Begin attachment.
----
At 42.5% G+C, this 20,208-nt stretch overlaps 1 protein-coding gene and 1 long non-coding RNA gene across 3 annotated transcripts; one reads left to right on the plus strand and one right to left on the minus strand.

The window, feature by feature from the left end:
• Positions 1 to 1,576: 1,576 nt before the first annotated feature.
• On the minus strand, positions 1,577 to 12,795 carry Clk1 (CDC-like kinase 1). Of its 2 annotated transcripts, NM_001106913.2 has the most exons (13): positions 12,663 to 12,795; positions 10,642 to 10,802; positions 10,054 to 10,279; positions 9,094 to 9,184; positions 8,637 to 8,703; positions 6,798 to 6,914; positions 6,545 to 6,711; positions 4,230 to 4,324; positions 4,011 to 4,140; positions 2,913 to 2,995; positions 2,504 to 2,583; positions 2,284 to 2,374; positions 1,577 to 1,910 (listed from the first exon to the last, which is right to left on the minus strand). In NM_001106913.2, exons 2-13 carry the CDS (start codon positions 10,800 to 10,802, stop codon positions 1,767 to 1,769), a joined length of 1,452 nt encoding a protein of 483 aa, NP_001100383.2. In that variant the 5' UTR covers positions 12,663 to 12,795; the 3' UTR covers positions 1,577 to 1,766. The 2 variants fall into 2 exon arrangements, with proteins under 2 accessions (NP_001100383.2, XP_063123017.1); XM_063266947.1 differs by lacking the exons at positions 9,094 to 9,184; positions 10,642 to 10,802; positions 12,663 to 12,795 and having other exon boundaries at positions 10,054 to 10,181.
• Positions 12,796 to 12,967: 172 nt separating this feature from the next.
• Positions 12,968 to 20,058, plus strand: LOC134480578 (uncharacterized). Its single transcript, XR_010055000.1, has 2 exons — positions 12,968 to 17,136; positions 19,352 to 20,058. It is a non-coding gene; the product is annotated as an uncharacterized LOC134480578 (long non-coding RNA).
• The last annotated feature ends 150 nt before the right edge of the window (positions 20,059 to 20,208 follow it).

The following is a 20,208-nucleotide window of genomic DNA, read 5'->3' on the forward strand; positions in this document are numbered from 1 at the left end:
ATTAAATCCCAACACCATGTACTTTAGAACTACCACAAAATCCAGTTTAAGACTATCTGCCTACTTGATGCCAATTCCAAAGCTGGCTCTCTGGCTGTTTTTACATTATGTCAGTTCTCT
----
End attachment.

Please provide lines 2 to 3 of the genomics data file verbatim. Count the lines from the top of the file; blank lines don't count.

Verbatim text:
The window, feature by feature from the left end:
• Positions 1 to 1,576: 1,576 nt before the first annotated feature.